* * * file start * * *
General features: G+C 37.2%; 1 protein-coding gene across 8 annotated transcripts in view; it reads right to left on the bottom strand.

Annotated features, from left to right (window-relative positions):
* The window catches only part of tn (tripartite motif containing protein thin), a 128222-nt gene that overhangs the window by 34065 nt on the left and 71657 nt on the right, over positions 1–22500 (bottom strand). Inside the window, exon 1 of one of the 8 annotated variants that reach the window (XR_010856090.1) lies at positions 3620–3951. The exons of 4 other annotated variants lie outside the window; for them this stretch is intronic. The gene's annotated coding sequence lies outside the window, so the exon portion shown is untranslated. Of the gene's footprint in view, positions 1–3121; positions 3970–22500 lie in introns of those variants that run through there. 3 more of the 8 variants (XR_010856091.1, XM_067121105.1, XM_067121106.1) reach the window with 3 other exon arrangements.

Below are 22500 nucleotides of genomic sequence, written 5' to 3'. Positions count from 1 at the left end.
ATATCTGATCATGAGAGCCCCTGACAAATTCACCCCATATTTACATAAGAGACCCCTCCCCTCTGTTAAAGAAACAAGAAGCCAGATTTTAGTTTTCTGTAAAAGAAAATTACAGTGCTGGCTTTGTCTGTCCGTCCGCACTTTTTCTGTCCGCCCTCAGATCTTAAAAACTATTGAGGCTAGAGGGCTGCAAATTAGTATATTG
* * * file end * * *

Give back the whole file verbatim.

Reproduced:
General features: G+C 37.2%; 1 protein-coding gene across 8 annotated transcripts in view; it reads right to left on the bottom strand.

Annotated features, from left to right (window-relative positions):
* The window catches only part of tn (tripartite motif containing protein thin), a 128222-nt gene that overhangs the window by 34065 nt on the left and 71657 nt on the right, over positions 1–22500 (bottom strand). Inside the window, exon 1 of one of the 8 annotated variants that reach the window (XR_010856090.1) lies at positions 3620–3951. The exons of 4 other annotated variants lie outside the window; for them this stretch is intronic. The gene's annotated coding sequence lies outside the window, so the exon portion shown is untranslated. Of the gene's footprint in view, positions 1–3121; positions 3970–22500 lie in introns of those variants that run through there. 3 more of the 8 variants (XR_010856091.1, XM_067121105.1, XM_067121106.1) reach the window with 3 other exon arrangements.

Below are 22500 nucleotides of genomic sequence, written 5' to 3'. Positions count from 1 at the left end.
ATATCTGATCATGAGAGCCCCTGACAAATTCACCCCATATTTACATAAGAGACCCCTCCCCTCTGTTAAAGAAACAAGAAGCCAGATTTTAGTTTTCTGTAAAAGAAAATTACAGTGCTGGCTTTGTCTGTCCGTCCGCACTTTTTCTGTCCGCCCTCAGATCTTAAAAACTATTGAGGCTAGAGGGCTGCAAATTAGTATATTG